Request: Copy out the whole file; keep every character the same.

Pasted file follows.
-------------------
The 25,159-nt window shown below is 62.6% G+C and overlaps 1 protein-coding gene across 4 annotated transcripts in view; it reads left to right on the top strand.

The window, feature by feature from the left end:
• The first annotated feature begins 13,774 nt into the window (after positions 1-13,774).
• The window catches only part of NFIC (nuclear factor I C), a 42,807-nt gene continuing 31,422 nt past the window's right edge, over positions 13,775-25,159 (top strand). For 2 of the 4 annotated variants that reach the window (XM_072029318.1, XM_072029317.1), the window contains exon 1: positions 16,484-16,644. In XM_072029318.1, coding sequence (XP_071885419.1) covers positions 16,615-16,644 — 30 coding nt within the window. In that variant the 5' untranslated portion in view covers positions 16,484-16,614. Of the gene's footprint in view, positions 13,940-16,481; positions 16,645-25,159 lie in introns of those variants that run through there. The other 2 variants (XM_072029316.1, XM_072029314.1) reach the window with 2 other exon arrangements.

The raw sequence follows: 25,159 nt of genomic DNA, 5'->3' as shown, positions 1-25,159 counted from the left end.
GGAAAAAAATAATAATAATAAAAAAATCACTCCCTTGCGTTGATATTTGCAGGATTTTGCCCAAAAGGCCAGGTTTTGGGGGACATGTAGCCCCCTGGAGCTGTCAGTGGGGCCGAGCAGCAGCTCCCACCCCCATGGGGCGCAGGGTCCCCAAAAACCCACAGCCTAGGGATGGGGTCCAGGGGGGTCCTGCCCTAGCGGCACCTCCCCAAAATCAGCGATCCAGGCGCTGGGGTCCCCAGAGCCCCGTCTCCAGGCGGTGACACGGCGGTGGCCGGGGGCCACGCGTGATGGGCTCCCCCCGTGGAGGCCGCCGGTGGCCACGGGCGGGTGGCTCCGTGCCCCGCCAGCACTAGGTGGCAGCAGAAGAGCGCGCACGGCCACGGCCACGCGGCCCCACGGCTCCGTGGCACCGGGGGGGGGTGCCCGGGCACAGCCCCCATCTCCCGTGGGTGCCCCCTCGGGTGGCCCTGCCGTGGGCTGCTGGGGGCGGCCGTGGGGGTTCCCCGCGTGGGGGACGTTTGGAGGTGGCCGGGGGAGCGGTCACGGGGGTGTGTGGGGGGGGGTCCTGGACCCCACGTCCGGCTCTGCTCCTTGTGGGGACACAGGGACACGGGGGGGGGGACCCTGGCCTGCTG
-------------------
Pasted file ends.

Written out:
The 25,159-nt window shown below is 62.6% G+C and overlaps 1 protein-coding gene across 4 annotated transcripts in view; it reads left to right on the top strand.

The window, feature by feature from the left end:
• The first annotated feature begins 13,774 nt into the window (after positions 1-13,774).
• The window catches only part of NFIC (nuclear factor I C), a 42,807-nt gene continuing 31,422 nt past the window's right edge, over positions 13,775-25,159 (top strand). For 2 of the 4 annotated variants that reach the window (XM_072029318.1, XM_072029317.1), the window contains exon 1: positions 16,484-16,644. In XM_072029318.1, coding sequence (XP_071885419.1) covers positions 16,615-16,644 — 30 coding nt within the window. In that variant the 5' untranslated portion in view covers positions 16,484-16,614. Of the gene's footprint in view, positions 13,940-16,481; positions 16,645-25,159 lie in introns of those variants that run through there. The other 2 variants (XM_072029316.1, XM_072029314.1) reach the window with 2 other exon arrangements.

The raw sequence follows: 25,159 nt of genomic DNA, 5'->3' as shown, positions 1-25,159 counted from the left end.
GGAAAAAAATAATAATAATAAAAAAATCACTCCCTTGCGTTGATATTTGCAGGATTTTGCCCAAAAGGCCAGGTTTTGGGGGACATGTAGCCCCCTGGAGCTGTCAGTGGGGCCGAGCAGCAGCTCCCACCCCCATGGGGCGCAGGGTCCCCAAAAACCCACAGCCTAGGGATGGGGTCCAGGGGGGTCCTGCCCTAGCGGCACCTCCCCAAAATCAGCGATCCAGGCGCTGGGGTCCCCAGAGCCCCGTCTCCAGGCGGTGACACGGCGGTGGCCGGGGGCCACGCGTGATGGGCTCCCCCCGTGGAGGCCGCCGGTGGCCACGGGCGGGTGGCTCCGTGCCCCGCCAGCACTAGGTGGCAGCAGAAGAGCGCGCACGGCCACGGCCACGCGGCCCCACGGCTCCGTGGCACCGGGGGGGGGTGCCCGGGCACAGCCCCCATCTCCCGTGGGTGCCCCCTCGGGTGGCCCTGCCGTGGGCTGCTGGGGGCGGCCGTGGGGGTTCCCCGCGTGGGGGACGTTTGGAGGTGGCCGGGGGAGCGGTCACGGGGGTGTGTGGGGGGGGGTCCTGGACCCCACGTCCGGCTCTGCTCCTTGTGGGGACACAGGGACACGGGGGGGGGGACCCTGGCCTGCTG